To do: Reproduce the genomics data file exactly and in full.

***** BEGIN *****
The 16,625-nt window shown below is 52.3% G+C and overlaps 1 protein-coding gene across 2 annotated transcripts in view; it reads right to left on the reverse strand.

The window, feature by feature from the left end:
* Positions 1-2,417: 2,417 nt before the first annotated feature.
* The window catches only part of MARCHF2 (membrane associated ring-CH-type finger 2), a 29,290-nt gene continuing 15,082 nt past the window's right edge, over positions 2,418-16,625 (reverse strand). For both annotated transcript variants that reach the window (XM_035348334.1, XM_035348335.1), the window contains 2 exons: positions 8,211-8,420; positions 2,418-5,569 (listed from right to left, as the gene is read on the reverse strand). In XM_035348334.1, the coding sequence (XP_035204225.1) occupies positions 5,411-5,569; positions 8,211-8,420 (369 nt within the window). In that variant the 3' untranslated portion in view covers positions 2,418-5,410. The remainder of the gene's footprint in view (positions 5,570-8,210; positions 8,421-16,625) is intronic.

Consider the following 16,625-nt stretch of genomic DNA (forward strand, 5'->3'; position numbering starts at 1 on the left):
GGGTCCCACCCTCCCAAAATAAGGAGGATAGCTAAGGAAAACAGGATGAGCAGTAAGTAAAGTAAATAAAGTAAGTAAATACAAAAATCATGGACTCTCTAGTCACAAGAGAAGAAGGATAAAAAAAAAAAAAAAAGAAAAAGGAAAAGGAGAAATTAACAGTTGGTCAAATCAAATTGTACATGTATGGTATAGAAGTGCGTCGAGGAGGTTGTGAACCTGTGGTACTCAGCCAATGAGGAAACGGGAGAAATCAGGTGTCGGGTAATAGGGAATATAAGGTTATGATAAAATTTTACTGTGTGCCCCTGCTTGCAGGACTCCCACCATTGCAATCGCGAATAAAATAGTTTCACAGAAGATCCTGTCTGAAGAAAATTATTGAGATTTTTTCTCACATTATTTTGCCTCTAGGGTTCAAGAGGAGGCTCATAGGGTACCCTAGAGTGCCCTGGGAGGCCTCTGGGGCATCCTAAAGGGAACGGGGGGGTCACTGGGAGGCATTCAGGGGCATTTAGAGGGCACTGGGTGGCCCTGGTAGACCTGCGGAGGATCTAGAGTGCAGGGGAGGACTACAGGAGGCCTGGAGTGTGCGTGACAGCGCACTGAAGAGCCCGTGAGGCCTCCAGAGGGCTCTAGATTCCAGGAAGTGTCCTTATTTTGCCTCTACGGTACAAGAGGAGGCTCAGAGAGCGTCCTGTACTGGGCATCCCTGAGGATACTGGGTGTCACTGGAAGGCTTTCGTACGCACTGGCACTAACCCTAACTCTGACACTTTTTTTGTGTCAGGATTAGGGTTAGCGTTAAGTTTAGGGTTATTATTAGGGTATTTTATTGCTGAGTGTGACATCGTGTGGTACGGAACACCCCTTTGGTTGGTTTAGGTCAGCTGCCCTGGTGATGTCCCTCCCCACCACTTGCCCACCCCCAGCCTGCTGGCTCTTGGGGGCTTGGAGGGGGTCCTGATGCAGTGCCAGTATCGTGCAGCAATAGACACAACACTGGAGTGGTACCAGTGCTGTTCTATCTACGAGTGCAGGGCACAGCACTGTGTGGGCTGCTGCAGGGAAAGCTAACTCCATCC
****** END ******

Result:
The 16,625-nt window shown below is 52.3% G+C and overlaps 1 protein-coding gene across 2 annotated transcripts in view; it reads right to left on the reverse strand.

The window, feature by feature from the left end:
* Positions 1-2,417: 2,417 nt before the first annotated feature.
* The window catches only part of MARCHF2 (membrane associated ring-CH-type finger 2), a 29,290-nt gene continuing 15,082 nt past the window's right edge, over positions 2,418-16,625 (reverse strand). For both annotated transcript variants that reach the window (XM_035348334.1, XM_035348335.1), the window contains 2 exons: positions 8,211-8,420; positions 2,418-5,569 (listed from right to left, as the gene is read on the reverse strand). In XM_035348334.1, the coding sequence (XP_035204225.1) occupies positions 5,411-5,569; positions 8,211-8,420 (369 nt within the window). In that variant the 3' untranslated portion in view covers positions 2,418-5,410. The remainder of the gene's footprint in view (positions 5,570-8,210; positions 8,421-16,625) is intronic.

Consider the following 16,625-nt stretch of genomic DNA (forward strand, 5'->3'; position numbering starts at 1 on the left):
GGGTCCCACCCTCCCAAAATAAGGAGGATAGCTAAGGAAAACAGGATGAGCAGTAAGTAAAGTAAATAAAGTAAGTAAATACAAAAATCATGGACTCTCTAGTCACAAGAGAAGAAGGATAAAAAAAAAAAAAAAAGAAAAAGGAAAAGGAGAAATTAACAGTTGGTCAAATCAAATTGTACATGTATGGTATAGAAGTGCGTCGAGGAGGTTGTGAACCTGTGGTACTCAGCCAATGAGGAAACGGGAGAAATCAGGTGTCGGGTAATAGGGAATATAAGGTTATGATAAAATTTTACTGTGTGCCCCTGCTTGCAGGACTCCCACCATTGCAATCGCGAATAAAATAGTTTCACAGAAGATCCTGTCTGAAGAAAATTATTGAGATTTTTTCTCACATTATTTTGCCTCTAGGGTTCAAGAGGAGGCTCATAGGGTACCCTAGAGTGCCCTGGGAGGCCTCTGGGGCATCCTAAAGGGAACGGGGGGGTCACTGGGAGGCATTCAGGGGCATTTAGAGGGCACTGGGTGGCCCTGGTAGACCTGCGGAGGATCTAGAGTGCAGGGGAGGACTACAGGAGGCCTGGAGTGTGCGTGACAGCGCACTGAAGAGCCCGTGAGGCCTCCAGAGGGCTCTAGATTCCAGGAAGTGTCCTTATTTTGCCTCTACGGTACAAGAGGAGGCTCAGAGAGCGTCCTGTACTGGGCATCCCTGAGGATACTGGGTGTCACTGGAAGGCTTTCGTACGCACTGGCACTAACCCTAACTCTGACACTTTTTTTGTGTCAGGATTAGGGTTAGCGTTAAGTTTAGGGTTATTATTAGGGTATTTTATTGCTGAGTGTGACATCGTGTGGTACGGAACACCCCTTTGGTTGGTTTAGGTCAGCTGCCCTGGTGATGTCCCTCCCCACCACTTGCCCACCCCCAGCCTGCTGGCTCTTGGGGGCTTGGAGGGGGTCCTGATGCAGTGCCAGTATCGTGCAGCAATAGACACAACACTGGAGTGGTACCAGTGCTGTTCTATCTACGAGTGCAGGGCACAGCACTGTGTGGGCTGCTGCAGGGAAAGCTAACTCCATCC